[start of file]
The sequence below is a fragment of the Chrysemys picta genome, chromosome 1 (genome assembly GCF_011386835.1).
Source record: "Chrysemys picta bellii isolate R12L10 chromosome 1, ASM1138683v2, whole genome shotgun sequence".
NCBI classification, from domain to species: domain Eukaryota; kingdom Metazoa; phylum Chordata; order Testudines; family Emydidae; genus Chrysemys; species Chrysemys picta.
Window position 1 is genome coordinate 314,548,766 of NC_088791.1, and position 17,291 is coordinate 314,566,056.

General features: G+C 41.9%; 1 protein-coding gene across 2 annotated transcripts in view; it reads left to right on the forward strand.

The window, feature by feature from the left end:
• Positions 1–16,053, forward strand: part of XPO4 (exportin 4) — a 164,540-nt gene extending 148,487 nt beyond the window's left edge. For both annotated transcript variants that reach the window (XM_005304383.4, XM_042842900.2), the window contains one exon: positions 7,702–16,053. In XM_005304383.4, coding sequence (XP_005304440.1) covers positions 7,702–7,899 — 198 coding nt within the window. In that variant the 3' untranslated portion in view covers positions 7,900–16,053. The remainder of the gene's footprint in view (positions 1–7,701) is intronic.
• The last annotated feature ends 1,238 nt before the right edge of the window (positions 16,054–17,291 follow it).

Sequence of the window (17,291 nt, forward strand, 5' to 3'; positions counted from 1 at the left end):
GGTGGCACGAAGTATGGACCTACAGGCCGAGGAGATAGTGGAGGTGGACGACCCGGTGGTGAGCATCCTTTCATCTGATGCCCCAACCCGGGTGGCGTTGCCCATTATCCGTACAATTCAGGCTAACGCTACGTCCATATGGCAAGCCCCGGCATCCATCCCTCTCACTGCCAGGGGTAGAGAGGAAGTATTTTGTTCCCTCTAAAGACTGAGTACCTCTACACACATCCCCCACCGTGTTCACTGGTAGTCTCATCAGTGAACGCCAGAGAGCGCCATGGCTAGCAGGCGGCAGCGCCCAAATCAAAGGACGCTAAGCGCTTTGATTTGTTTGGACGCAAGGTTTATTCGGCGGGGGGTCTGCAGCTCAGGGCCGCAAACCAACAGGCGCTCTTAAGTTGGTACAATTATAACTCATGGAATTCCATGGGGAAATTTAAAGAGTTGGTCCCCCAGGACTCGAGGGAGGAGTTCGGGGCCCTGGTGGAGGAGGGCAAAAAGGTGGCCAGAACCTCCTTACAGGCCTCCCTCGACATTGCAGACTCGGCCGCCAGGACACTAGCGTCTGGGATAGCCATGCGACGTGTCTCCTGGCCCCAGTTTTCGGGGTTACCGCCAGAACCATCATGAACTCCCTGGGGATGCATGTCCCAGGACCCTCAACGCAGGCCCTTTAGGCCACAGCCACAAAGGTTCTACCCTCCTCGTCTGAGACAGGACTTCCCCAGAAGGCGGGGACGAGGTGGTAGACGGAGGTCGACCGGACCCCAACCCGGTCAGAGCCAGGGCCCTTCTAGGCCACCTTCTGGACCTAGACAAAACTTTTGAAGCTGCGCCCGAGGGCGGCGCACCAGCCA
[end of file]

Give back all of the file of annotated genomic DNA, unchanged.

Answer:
The sequence below is a fragment of the Chrysemys picta genome, chromosome 1 (genome assembly GCF_011386835.1).
Source record: "Chrysemys picta bellii isolate R12L10 chromosome 1, ASM1138683v2, whole genome shotgun sequence".
NCBI classification, from domain to species: domain Eukaryota; kingdom Metazoa; phylum Chordata; order Testudines; family Emydidae; genus Chrysemys; species Chrysemys picta.
Window position 1 is genome coordinate 314,548,766 of NC_088791.1, and position 17,291 is coordinate 314,566,056.

General features: G+C 41.9%; 1 protein-coding gene across 2 annotated transcripts in view; it reads left to right on the forward strand.

The window, feature by feature from the left end:
• Positions 1–16,053, forward strand: part of XPO4 (exportin 4) — a 164,540-nt gene extending 148,487 nt beyond the window's left edge. For both annotated transcript variants that reach the window (XM_005304383.4, XM_042842900.2), the window contains one exon: positions 7,702–16,053. In XM_005304383.4, coding sequence (XP_005304440.1) covers positions 7,702–7,899 — 198 coding nt within the window. In that variant the 3' untranslated portion in view covers positions 7,900–16,053. The remainder of the gene's footprint in view (positions 1–7,701) is intronic.
• The last annotated feature ends 1,238 nt before the right edge of the window (positions 16,054–17,291 follow it).

Sequence of the window (17,291 nt, forward strand, 5' to 3'; positions counted from 1 at the left end):
GGTGGCACGAAGTATGGACCTACAGGCCGAGGAGATAGTGGAGGTGGACGACCCGGTGGTGAGCATCCTTTCATCTGATGCCCCAACCCGGGTGGCGTTGCCCATTATCCGTACAATTCAGGCTAACGCTACGTCCATATGGCAAGCCCCGGCATCCATCCCTCTCACTGCCAGGGGTAGAGAGGAAGTATTTTGTTCCCTCTAAAGACTGAGTACCTCTACACACATCCCCCACCGTGTTCACTGGTAGTCTCATCAGTGAACGCCAGAGAGCGCCATGGCTAGCAGGCGGCAGCGCCCAAATCAAAGGACGCTAAGCGCTTTGATTTGTTTGGACGCAAGGTTTATTCGGCGGGGGGTCTGCAGCTCAGGGCCGCAAACCAACAGGCGCTCTTAAGTTGGTACAATTATAACTCATGGAATTCCATGGGGAAATTTAAAGAGTTGGTCCCCCAGGACTCGAGGGAGGAGTTCGGGGCCCTGGTGGAGGAGGGCAAAAAGGTGGCCAGAACCTCCTTACAGGCCTCCCTCGACATTGCAGACTCGGCCGCCAGGACACTAGCGTCTGGGATAGCCATGCGACGTGTCTCCTGGCCCCAGTTTTCGGGGTTACCGCCAGAACCATCATGAACTCCCTGGGGATGCATGTCCCAGGACCCTCAACGCAGGCCCTTTAGGCCACAGCCACAAAGGTTCTACCCTCCTCGTCTGAGACAGGACTTCCCCAGAAGGCGGGGACGAGGTGGTAGACGGAGGTCGACCGGACCCCAACCCGGTCAGAGCCAGGGCCCTTCTAGGCCACCTTCTGGACCTAGACAAAACTTTTGAAGCTGCGCCCGAGGGCGGCGCACCAGCCA